The hardest job there is

If you told me during my pregnancy that I would have to do a triple feed program on my baby, a) I would have had zero idea what you were referring to, and b) I’d probably respond with something ignorant like, “but I’m planning to breastfeed!” I didn’t realize that “combo feeding,” or breastfeeding *and* formula feeding, was a thing; I just thought you chose one path or the other. I had no idea that “exclusive pumpers” or moms who pump milk and feed it to their babies via a bottle was a thing. I always just thought people pumped milk for their babies when they could not physically be there (as in, they’re going back to work). I didn’t know that “breastfeeding” referred to both nursing *as well as* bottle feeding breast milk. I really didn’t know much about any of this stuff at all despite having taken an online breastfeeding course from a reputable source, as well as reading endless articles and blogs on breastfeeding. I thought “latch” was the key to ensuring breastfeeding success; I had no idea what poor milk transfer meant. I had no idea that inadequate milk removal, either via a baby’s sucking or a breast pump, could torpedo your milk supply, nor did I fully understand the “supply and demand” process that a new mom’s milk supply would be determined by.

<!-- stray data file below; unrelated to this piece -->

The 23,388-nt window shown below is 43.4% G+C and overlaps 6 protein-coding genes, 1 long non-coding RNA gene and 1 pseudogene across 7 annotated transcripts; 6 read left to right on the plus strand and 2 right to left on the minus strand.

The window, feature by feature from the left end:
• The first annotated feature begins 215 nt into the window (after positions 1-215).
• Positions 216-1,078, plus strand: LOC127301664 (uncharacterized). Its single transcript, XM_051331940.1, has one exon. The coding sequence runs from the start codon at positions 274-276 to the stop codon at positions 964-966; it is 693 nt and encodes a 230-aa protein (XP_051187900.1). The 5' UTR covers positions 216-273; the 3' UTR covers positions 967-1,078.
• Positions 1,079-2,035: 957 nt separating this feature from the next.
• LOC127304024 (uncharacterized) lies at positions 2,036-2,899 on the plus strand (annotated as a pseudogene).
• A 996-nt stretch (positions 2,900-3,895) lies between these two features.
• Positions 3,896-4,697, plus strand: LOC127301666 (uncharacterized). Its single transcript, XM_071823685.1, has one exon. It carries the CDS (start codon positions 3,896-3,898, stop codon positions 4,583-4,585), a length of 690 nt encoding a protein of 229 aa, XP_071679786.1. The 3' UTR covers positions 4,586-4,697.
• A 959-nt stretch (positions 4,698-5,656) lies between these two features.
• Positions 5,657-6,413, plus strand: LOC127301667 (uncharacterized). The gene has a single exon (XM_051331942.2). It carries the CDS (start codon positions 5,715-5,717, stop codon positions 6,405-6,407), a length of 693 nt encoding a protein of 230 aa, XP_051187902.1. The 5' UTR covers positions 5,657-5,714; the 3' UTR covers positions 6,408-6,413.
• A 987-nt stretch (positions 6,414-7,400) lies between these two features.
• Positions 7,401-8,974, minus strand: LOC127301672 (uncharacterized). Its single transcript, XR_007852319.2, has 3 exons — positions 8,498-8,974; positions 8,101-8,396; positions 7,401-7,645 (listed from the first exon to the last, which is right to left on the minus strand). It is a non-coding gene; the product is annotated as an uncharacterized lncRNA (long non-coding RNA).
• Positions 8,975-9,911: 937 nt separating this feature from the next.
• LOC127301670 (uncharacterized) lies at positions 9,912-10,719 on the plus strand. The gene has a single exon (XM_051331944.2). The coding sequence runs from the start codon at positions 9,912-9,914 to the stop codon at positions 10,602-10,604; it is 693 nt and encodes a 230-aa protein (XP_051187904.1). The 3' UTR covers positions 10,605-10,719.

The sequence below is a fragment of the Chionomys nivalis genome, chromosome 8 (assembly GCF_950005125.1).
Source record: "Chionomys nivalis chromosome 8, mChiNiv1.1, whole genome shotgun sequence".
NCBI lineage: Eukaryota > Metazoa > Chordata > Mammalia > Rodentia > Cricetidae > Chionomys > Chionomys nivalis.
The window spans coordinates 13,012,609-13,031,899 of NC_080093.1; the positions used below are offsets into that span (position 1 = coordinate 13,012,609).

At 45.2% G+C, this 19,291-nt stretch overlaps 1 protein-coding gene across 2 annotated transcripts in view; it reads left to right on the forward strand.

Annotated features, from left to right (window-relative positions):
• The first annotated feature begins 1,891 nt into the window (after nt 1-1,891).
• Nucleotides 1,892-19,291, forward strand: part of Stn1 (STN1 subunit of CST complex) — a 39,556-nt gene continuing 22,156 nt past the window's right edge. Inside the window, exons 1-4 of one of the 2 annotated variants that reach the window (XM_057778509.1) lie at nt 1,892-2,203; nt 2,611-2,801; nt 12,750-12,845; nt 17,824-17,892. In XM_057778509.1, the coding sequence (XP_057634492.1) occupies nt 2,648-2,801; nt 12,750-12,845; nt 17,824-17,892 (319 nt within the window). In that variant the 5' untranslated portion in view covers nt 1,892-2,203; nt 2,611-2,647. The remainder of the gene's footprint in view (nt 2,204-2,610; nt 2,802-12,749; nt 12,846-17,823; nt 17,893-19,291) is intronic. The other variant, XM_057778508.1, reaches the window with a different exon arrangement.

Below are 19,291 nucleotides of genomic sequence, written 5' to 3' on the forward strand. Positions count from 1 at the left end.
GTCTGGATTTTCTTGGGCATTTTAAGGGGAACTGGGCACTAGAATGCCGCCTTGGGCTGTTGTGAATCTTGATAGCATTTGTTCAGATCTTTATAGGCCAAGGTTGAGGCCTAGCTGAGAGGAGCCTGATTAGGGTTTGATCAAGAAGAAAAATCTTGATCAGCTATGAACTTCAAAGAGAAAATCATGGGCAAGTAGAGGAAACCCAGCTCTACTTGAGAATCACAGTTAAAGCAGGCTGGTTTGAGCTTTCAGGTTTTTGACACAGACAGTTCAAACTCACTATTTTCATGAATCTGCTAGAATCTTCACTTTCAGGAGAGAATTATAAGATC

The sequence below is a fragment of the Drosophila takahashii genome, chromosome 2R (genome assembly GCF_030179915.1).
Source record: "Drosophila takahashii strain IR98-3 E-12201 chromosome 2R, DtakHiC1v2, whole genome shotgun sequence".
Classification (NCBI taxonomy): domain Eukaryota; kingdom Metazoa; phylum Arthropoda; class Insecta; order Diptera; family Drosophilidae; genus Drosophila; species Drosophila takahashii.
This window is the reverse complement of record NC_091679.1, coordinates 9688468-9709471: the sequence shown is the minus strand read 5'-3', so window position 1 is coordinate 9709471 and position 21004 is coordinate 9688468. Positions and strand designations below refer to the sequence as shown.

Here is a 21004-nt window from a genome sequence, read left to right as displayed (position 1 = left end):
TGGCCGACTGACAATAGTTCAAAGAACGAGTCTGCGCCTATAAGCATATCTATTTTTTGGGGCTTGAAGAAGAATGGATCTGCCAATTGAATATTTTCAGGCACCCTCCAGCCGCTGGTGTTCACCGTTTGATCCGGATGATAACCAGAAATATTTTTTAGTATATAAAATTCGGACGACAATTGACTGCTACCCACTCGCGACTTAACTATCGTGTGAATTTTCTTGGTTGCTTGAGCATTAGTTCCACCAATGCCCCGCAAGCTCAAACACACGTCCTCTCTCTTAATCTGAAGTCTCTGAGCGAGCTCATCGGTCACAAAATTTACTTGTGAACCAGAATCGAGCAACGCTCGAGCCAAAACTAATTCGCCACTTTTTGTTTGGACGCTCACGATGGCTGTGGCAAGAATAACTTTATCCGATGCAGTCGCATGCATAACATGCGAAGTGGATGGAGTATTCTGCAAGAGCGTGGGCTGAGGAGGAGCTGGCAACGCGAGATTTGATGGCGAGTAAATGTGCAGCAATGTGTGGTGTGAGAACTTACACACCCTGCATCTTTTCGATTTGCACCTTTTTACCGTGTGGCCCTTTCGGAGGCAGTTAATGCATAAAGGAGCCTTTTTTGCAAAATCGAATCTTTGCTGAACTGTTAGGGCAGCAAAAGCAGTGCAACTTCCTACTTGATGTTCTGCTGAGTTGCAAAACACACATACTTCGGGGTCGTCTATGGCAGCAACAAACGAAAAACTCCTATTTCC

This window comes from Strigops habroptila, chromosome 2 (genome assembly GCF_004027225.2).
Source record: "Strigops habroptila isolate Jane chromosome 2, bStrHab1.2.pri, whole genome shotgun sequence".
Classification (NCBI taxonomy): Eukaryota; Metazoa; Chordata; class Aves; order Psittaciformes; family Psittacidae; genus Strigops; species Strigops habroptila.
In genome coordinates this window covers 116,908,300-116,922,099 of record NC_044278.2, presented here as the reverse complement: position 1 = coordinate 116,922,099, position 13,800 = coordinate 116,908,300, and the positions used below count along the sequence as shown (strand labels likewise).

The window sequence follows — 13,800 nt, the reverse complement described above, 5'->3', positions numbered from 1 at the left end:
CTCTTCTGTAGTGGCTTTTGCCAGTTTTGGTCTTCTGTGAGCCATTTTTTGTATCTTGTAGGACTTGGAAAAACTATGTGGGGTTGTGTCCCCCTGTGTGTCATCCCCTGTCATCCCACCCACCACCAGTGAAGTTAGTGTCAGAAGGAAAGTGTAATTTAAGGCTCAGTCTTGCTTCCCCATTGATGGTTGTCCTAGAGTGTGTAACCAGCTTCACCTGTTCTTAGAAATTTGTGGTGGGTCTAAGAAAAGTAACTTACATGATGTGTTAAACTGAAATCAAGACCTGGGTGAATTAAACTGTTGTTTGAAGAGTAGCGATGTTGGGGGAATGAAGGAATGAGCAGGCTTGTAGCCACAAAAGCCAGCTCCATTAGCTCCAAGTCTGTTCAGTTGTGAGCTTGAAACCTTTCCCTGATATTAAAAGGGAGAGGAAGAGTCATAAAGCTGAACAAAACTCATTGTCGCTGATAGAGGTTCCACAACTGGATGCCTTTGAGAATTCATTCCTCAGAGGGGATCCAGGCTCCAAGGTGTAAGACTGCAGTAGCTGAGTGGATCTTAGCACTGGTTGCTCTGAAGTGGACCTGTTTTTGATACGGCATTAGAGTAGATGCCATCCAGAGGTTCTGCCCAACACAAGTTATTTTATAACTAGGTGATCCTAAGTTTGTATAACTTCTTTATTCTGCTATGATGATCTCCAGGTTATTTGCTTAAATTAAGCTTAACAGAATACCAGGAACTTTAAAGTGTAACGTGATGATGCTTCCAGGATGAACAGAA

I really didn’t understand any of this, and I’m scrambling to read and learn more about it all now, which may be too late to recover my milk supply. I have no idea. But I guess that’s what it means to be a mom: always doubting yourself, always feeling like you’re failing or that you are inadequate, always feeling like you can do more. There are social media memes for pumping moms, saying that you shouldn’t measure your love in ounces (of milk), but somehow, that’s how I’m feeling about myself and my crappy output via this breast pump I feel like I am a slave to.

The job of a mother never ends; it doesn’t end when you shut down your computer for the day or close out Slack or put your phone on silent. It literally goes on 24 hours a day with no break. It feels like the little “me” time I have is in the shower, massaging or stretching my arms and hands, and even looking out the window to take deep breaths and remind myself that I’m doing the best job I can despite the little sleep I am getting. I hate pumping, but pumping is the only way I can ensure my baby gets breast milk, so the pumping journey continues.

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